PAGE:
I switch from film to digital photography has been profound and linked to the computer has created a massive improvement in speed and efficiency in both personal advertising and article illustration. My effort in devising methods of depicting budgerigars in colour (there were none before BW) are well established in The Challenge. One area I find difficult is when buyers abroad request photos of birds that are available. Yes, easy to photograph, but when out of condition can give the wrong impression entirely. Basically I try to avoid it and ask fanciers to rely on my experience and credibility.

Lastly, the recent near withdrawal of the well known Vitamin B12 solution under the Trade Name of  Cytacon; the chemical name is Cyanocobalamin. It is essential to get your chick embryos acquiring great energy and popping out easily from their shells and being fed by the hens immediately because an active red-coloured chick will always call for food. So many fanciers called me in frustration that I trawled the Net and eventually found a source – and a far better source as I will explain – called FORCE 12 and is sold by Aviform. Why is it better? The reason is that the earlier Cytacon is syrup based and if a bird has any fungi in its system, the syrup feeds it beautifully and it grows massively and you have a very sick bird(s). By contrast FORCE 12 is Vitamin B12 without syrup but is water based and thus vastly superior.

Grey Green – 18 weeks old

Starting Again

So armed with 67 years of experience I asked Gerald what approach he advice he would give to someone just starting up.

If I were young again and just starting up, I would spend 12 to 18 months doing nothing in terms of aviary construction or buying stock. That time would be spent getting all the information I could acquire from books, magazines, the internet, visiting aviaries all over the country, attending lectures and noting everything down. Naturally going to shows would be essential and watching judges who were breeding top quality birds themselves, so they knew what they were doing. In that way my eyes would be able to be trained – to the millimeter as to what are all the good and difficult features to be exhibited and by the same token the tiny faults that separate one good bird from its competitors. Then I would start!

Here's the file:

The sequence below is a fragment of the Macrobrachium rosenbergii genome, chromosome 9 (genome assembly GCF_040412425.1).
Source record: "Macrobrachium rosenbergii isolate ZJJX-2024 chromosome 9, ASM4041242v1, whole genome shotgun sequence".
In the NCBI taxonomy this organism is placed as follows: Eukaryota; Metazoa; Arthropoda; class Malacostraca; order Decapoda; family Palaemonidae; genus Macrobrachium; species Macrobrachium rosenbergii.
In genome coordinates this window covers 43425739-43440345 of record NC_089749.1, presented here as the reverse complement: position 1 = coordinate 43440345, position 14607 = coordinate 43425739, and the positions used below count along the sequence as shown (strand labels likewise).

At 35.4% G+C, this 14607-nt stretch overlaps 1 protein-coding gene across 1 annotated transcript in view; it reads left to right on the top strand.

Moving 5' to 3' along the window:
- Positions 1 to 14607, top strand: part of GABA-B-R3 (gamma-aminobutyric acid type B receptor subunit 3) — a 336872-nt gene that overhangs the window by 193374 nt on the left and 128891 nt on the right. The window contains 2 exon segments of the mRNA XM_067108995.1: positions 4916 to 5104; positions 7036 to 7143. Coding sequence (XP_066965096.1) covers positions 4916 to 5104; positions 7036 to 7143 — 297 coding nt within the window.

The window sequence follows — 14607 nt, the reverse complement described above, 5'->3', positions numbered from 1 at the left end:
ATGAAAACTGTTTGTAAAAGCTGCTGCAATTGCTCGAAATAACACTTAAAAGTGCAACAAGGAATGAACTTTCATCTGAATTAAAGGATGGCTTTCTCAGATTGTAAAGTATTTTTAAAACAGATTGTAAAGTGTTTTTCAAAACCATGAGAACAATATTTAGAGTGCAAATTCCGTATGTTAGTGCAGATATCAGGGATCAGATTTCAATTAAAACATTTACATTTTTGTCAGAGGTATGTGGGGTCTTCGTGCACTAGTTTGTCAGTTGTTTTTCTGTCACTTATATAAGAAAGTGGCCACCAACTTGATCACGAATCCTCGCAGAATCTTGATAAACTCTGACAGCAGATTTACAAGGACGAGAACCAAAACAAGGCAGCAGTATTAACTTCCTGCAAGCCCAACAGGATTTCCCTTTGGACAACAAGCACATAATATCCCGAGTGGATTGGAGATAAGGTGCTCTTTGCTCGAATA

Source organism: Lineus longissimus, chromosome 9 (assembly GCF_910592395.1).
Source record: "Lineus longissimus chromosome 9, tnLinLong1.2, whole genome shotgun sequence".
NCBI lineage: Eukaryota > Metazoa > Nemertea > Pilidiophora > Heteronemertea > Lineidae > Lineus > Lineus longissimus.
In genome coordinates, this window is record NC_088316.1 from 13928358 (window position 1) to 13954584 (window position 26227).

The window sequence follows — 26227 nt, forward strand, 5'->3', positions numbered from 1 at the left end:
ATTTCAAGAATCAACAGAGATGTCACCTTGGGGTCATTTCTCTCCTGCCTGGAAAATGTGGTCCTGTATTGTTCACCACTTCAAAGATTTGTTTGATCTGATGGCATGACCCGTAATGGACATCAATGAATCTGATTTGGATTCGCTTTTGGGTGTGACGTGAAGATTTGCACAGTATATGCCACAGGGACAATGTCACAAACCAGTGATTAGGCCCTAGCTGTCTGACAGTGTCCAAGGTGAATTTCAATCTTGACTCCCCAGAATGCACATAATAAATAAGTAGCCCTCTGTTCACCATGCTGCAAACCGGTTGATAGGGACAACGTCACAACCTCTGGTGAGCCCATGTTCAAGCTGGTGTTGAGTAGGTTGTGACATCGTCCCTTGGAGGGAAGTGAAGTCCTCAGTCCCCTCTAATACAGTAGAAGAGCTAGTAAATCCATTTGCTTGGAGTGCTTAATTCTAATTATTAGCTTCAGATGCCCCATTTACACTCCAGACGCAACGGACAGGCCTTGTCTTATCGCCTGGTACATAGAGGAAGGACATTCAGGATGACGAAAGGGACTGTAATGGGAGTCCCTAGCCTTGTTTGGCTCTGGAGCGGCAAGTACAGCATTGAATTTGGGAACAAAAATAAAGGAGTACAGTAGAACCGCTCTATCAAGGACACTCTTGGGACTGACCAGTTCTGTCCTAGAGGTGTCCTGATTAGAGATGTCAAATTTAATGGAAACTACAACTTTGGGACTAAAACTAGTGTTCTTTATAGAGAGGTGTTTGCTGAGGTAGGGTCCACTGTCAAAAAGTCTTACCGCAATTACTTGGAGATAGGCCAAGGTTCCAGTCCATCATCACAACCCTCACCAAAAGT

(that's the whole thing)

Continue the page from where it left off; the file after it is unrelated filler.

Before ending I would like to make an observation. After so many years trying to encourage the Budgerigar Society to attack the marketing aspect of our hobby to the public at large, and being actually told recently by a top official that it was a, “waste of time and money”, I was really pleased to see that the General Council has taken a different view and engaged a fancier with some marketing experience into that role.

Finally, another bit of praise to this time Grant Findlay, who was interviewed on Radio by Chris Evans in mid-March this year. Grant gave excellent opening answers but later very skillfully fended off some traps set by Evans that had been deliberately laid. Great answers Grant – thinking on your feet and super publicity for the BS and all fanciers. I have said for years that unless you let people know we exist, we will continue to get the same result we have always got – a declining membership!

 

Share

Filed Under: BreedingExhibitingFeatured

Tags:

Share

About the Author: Gerald Binks began breeding budgerigars when he was 12 years old and is now arguably the most knowledgeable budgerigar fancier in the world. He has bred his fair share of Best in Show birds, judged in no less than 20 countries, founded the World Budgerigar Association, and has published two of the three classic books on the hobby. His stud in the UK attracts fanciers from near and far and is always high on the list for those wishing to purchase BA23 quality budgerigars.

RSSComments (3)

Leave a Reply | Trackback URL

  1. Thank you Gerald Binks & Terry very interesting article and happy to see cracking cobalt baby.

    Habib Ur Rehman,Pakistan

  2. robinson says:

    nice………………….

  3. Saartjie Odendaal says:

    Is there a way for me to get in contact with Gerald. Or……
    Thanks.

Leave a Reply